In his research on how dairy operators can reduce water applications to their crops, Larry Schwankl, UC Cooperative Extension specialist at Kearney Agricultural Research and Extension Center in Parlier, has found that allowing less water to percolate will reduce impacts on groundwater. With shorter furrows, water applied per acre was cut nearly in half. In addition, manure water is often added to fresh water as part of dairy irrigation and fertigation practices, so being able to reduce the applied water also significantly reduces the amount of nitrogen applied. For more information, see Schwankl's Irrigation Management website.
UC helps dairy industry manage nitrogen on the farm
It is common practice for dairy operators to use cattle manure as fertilizer for their silage crops. UC Cooperative Extension advisors throughout California routinely provide reliable information to dairy operators and consultants so they can efficiently manage nitrogen on the farm and comply with pending state regulations. This information includes how to install and calibrate flow meters, how to measure nitrogen levels in manure ponds, how much nitrogen crops need and when they need it, and how to properly sample the crops that are harvested to know how much nitrogen is being removed. “We’ve developed protocols to ensure accurate information gathering, and we can share these with the dairy industry,” said Carol Frate, UCCE advisor in Tulare County. For more information, contact a UC Cooperative Extension dairy advisor.
To see other ANR projects and publications aimed at limiting nitrate leaching, please visit http://ucanr.edu/News/Healthy_crops,_safe_water.
Many Californians swear by the "superior" flavor of home-grown, farmers market or roadside stand tomatoes. UC Cooperative Extension vegetable crops specialist Tim Hartz says consumers may wish to give grocery store fruit another chance, according to the Associated Press.
“For the life of me I don’t understand all the consternation that some people have about the quality of the tomatoes at the supermarket," Hartz was quoted. “What you can buy at the supermarket now is probably superior to the choices that you had 15 to 20 years ago."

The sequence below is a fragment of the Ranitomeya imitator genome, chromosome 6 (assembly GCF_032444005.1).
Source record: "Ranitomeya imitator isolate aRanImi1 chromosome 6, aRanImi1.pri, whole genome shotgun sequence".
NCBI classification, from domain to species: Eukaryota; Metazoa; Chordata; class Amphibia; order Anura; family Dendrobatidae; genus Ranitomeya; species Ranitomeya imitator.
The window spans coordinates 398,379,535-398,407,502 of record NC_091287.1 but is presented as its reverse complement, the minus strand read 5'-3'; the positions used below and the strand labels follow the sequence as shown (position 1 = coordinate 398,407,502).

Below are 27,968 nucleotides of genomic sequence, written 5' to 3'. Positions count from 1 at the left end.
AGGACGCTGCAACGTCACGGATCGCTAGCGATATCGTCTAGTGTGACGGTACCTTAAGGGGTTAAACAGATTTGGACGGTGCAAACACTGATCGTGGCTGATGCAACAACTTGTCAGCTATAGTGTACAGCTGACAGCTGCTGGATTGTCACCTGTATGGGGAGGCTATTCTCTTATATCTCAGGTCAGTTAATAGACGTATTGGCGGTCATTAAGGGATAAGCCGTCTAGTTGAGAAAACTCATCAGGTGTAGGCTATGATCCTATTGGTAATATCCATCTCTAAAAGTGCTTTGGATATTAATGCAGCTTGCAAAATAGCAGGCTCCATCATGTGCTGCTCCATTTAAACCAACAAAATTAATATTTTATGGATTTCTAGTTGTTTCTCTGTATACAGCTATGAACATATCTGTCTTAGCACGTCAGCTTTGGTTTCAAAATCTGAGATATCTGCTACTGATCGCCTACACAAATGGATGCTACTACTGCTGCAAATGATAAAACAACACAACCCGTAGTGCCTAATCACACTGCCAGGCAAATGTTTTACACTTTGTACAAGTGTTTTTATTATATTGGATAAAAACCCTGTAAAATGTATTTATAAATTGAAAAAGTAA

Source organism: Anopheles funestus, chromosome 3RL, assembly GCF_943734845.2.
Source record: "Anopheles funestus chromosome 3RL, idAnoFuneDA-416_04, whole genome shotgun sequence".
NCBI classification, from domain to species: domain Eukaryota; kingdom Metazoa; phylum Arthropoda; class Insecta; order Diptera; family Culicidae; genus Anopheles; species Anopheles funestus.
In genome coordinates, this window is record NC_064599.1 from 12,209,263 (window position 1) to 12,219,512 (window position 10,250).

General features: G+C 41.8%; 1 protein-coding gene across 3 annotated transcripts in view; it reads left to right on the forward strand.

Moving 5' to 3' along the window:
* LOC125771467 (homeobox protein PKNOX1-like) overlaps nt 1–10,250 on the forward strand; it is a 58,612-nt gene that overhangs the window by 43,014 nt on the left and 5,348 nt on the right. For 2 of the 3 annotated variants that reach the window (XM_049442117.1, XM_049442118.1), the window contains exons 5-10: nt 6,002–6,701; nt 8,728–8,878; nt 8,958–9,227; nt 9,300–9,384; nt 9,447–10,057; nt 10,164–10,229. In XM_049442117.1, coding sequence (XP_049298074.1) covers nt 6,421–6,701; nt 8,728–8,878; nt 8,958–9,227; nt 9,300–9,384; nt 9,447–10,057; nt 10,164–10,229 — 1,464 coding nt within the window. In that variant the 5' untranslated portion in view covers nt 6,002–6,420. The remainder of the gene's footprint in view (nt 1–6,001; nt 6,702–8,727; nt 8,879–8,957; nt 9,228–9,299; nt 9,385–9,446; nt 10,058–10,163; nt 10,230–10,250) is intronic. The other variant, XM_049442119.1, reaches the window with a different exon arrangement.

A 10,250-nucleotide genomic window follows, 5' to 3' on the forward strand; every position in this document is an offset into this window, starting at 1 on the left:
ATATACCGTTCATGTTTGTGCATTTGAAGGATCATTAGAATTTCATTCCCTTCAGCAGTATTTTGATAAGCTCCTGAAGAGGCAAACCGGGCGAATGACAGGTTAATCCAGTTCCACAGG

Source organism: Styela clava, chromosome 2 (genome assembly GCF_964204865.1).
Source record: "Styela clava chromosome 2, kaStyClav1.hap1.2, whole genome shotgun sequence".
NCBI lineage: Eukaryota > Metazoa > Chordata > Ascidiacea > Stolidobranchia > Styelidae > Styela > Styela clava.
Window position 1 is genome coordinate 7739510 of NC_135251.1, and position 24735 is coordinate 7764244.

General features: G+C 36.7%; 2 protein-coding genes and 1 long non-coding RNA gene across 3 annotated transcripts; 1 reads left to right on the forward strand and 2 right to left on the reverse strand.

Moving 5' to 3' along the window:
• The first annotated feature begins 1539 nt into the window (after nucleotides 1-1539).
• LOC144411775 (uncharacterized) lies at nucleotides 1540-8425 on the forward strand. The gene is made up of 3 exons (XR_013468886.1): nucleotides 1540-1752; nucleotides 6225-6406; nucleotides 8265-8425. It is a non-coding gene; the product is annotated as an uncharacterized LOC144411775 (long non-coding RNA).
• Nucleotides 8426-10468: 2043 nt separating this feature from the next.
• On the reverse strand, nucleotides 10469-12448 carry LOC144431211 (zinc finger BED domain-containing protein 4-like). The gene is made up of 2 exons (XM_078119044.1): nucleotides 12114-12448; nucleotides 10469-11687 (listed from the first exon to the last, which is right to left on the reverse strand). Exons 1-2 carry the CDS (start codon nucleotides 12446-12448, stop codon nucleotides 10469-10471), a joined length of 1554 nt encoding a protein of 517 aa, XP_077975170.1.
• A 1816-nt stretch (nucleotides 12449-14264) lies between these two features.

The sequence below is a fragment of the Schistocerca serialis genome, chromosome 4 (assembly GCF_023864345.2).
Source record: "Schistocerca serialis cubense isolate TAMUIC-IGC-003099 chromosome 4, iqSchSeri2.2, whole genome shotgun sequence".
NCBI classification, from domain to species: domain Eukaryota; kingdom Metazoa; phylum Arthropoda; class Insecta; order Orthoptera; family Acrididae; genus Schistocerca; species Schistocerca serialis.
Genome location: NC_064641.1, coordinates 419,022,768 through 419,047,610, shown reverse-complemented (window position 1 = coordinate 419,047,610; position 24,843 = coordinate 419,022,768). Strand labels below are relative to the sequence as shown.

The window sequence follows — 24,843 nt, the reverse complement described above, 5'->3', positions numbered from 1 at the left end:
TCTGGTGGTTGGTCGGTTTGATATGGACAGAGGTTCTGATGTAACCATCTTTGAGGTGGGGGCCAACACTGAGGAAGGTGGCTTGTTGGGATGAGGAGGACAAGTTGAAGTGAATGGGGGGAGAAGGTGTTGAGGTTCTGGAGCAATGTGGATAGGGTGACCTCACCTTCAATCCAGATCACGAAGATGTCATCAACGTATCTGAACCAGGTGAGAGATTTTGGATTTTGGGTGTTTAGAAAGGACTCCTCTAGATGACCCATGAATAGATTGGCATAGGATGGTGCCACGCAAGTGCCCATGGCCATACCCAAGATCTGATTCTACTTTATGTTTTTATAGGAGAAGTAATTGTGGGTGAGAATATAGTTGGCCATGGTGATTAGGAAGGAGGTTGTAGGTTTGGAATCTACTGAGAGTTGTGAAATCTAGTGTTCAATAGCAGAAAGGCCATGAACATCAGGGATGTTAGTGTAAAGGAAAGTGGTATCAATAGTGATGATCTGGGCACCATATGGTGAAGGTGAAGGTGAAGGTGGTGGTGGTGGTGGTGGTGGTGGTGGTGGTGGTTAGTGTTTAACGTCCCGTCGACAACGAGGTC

Winter tomatoes aren’t the best, he agrees. Even a greenhouse tomato, once out of the greenhouse, may be exposed to cold that will impinge on taste.
It's tough to find praise about supermarket tomatoes, but there is no shortage of articles that wax lyrical about fresh tomatoes discovered in the garden or purchased directly from a grower.
- In August, writes LA Weekly blogger Felicia Friesema, tomatoes grown in the sun and open air "get a bit outlandish, colorful, and yes, more scrumptious."
- A Fresno Bee story quotes a consumer who favors an heirloom variety called "pineapple." "It is just so juicy. And it is just bursting with flavor."
- Commercial hybrids have a thicker skin so that they are more resistant to bugs and can be bumped and tossed in their processing without bruising, says a blog on HubPages. The plants mature their fruit at the same rate so that they can all be harvested at the same time. They are picked green so that they can be shipped long distances. They are all the same size and color for product reliability and so that they fit consistently in sorting machines.
Who to believe? Perhaps the best solution is trying different sources of tomatoes for yourself. I prefer the heirloom tomatoes that a neighbor grows organically and sells from a little stand on her front lawn. In the winter, I try to do without.
Grocery store tomatoes are improving in flavor, UC scientist says.